How are marriage debts divided during a divorce?

This is a freelance article from Gemma Herbert

Psychologists note that a divorce is one of the most stressful life events a person can undergo in both an emotional and practical/financial sense. Divorce often places economic strain on individuals, since most couples take out various loans, including mortgages, car loans, credit card loans, etc. When divorce comes around, it can be difficult to decide which partner is responsible for which debts (or parts of debts). Another difficulty arises when one partner refuses to pay debts a court has deemed them responsible for.

Division of Property and Debt in Virginia

Since Virginia is an ‘equitable property state’, all property and debt acquired during the marriage should be equally divided between spouses upon divorce, unless they have agreed otherwise or unless the court finds that equal division would be unjust.

The Court carefully analyzes all property owned by the couple, assigning each spouse with a particular percentage of the total value of the property and debts. Consideration is always given to monetary as well as non-monetary contributions made by each spouse. Often, two thirds of the property will go to the spouse who earns a higher wage, and one third will go to his/her spouse. In states subject to community property rules, both spouses typically divide any property acquired during the marriage 50-50. 

Equitable Distribution: Considerations Made by the Court

The Court takes a number of factors into account in an equitable distribution divorce, including:

  • How long the marriage lasted.
  • The income and future earning potential of each spouse.
  • The health and age of each spouse.
  • The standard of living enjoyed by the family during the marriage.
  • The childcare provided during the marriage.
  • The value of the investment one spouse made with the other’s education.

Marital vs Non-Marital Property

The distinction between these two types of property can sometimes be difficult to assess though as a general rule, marital property includes all earnings made during the duration of the marriage and anything accrued with those earnings.

Any debt incurred during the marriage is usually classified as marital property unless the lender was looking to one spouse’s independent property as a potential source of payment.

Non-marital property, on the other hand, includes damages for personal injury, property acquired with one spouse’s separate funds which remain the property of that spouse, inheritances, gifts, businesses owned prior to the marriage, etc.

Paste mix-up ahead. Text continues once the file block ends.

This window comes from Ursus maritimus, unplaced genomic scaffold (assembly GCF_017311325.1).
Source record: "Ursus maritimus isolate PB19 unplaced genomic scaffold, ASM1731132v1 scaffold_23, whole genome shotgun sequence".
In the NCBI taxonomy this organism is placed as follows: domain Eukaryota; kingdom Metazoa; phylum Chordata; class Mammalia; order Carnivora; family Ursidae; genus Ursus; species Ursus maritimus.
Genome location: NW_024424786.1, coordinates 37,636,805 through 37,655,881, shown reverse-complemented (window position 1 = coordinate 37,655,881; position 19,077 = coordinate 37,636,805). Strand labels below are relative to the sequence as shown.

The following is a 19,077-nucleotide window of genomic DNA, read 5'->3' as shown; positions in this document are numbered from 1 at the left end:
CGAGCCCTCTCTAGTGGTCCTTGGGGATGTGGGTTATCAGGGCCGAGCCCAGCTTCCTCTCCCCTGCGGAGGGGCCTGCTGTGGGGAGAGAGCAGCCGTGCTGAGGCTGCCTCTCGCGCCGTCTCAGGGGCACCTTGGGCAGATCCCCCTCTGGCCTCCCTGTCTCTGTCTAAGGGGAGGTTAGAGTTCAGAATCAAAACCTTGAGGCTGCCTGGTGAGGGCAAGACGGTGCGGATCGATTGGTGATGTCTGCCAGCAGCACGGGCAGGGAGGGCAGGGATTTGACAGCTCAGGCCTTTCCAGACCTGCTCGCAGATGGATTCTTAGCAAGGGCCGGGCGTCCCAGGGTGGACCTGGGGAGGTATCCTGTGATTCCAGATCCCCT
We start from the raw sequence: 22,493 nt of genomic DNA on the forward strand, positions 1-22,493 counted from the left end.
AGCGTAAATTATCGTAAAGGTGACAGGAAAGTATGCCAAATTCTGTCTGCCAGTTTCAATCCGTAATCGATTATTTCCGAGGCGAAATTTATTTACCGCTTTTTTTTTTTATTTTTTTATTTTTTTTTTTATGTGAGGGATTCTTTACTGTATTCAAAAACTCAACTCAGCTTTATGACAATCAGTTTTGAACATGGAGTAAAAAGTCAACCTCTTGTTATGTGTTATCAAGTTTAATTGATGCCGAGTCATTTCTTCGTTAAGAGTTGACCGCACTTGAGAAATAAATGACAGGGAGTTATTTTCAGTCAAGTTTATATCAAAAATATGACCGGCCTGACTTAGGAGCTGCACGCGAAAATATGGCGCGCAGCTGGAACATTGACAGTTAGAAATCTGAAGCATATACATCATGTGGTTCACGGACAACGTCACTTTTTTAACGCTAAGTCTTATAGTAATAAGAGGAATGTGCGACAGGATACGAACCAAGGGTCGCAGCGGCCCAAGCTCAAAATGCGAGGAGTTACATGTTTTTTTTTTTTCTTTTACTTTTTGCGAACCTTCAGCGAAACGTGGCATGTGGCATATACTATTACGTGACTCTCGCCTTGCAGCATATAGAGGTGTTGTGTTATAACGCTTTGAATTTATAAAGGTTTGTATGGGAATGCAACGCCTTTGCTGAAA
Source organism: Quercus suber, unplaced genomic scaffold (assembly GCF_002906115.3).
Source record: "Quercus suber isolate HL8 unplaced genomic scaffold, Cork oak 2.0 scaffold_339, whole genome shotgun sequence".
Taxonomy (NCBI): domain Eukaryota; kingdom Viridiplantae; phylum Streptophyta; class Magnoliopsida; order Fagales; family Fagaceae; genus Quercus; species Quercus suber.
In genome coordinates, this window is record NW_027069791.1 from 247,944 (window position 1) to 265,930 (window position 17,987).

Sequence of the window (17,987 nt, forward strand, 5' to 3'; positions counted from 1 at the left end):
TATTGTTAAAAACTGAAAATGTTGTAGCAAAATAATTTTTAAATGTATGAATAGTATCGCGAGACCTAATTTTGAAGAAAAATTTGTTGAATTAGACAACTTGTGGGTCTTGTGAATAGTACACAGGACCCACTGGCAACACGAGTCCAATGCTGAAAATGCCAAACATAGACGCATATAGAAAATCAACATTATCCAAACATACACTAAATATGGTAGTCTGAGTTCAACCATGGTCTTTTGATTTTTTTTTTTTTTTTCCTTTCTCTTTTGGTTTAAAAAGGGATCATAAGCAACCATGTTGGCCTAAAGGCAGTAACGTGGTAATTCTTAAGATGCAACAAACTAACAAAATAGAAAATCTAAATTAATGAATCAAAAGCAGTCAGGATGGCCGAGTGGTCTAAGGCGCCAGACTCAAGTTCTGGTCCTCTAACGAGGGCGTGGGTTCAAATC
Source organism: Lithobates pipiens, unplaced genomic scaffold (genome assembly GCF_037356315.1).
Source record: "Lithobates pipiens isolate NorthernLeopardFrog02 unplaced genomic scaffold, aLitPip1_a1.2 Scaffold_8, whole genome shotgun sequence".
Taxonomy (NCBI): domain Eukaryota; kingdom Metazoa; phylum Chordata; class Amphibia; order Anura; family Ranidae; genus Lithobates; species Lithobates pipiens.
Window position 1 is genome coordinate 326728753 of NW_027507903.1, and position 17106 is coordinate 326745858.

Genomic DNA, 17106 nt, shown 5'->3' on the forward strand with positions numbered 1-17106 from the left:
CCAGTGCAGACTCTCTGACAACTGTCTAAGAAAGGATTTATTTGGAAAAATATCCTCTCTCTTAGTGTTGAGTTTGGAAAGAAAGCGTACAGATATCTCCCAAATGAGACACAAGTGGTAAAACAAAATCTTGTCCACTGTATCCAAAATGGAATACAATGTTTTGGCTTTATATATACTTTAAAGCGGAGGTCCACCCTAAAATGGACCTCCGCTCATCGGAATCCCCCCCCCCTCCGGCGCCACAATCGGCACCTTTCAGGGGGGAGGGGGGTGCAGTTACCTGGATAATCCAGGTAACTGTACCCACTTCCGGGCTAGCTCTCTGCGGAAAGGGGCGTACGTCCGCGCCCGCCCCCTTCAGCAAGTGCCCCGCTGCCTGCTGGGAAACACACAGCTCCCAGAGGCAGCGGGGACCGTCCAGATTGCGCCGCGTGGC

With respect to businesses, if a spouse can show they have helped increase the value of their spouse’s business during the marriage, a percentage of the business may be considered marital property.

Finally, any property bought with a mix of marital and separate funds is classified as part marital and part non-marital property. When non-marital property is mixed with marital property, it is generally classified as marital property.

The marital home is often a bone of contention, with the person providing primary care for any children having the right to live in the home. If there are no children and the home is in the name of one spouse, that spouse may have the right to ask the other spouse to evacuate the home. If the home belongs to both parties, they may decide to sell the house and divide any profits made, in the percentage ratio decided by the court.

Enforcement of Unpaid Debts

Once the Court decides which party is responsible for particular debts (or the degree to which each spouse is responsible), trouble can occur if one spouse fails to meet their obligations to pay debts. If this occurs, you can petition the court to enforce the agreement; your spouse will have to explain why they cannot honor the debt as ordered, and they may have to face fines or imprisonment. Some spouses choose to pay debt then request reimbursement from their spouse. Although legal advice is crucial in these cases, a good general rule is to try to pay all debts during the divorce, so you can work on building a better future instead of dwelling on the past.

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Further reading

Booth and P. Amato, Divorce and Psychological Stress. Journal of Health and Social Behavior, Vol. 32, December 1991, 396-407.

American Psychological Association, Healthy divorce: How to make your split as smooth as possible, accessed January, 2016.

Q, Debt Help, accessed January, 2016., Understanding How Assets Get Divided in Divorce, accessed January, 2016.

Social Science Research Network, The Equitable Distribution of Marital Debts, accessed January, 2016., A Seven-Step Analysis of Equitable Distribution in Florida Part 2: Distributing Marital Property, accessed January, 2016.


Edrie Pfeiffer
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Edrie Pfeiffer, Bankruptcy & Divorce Attorney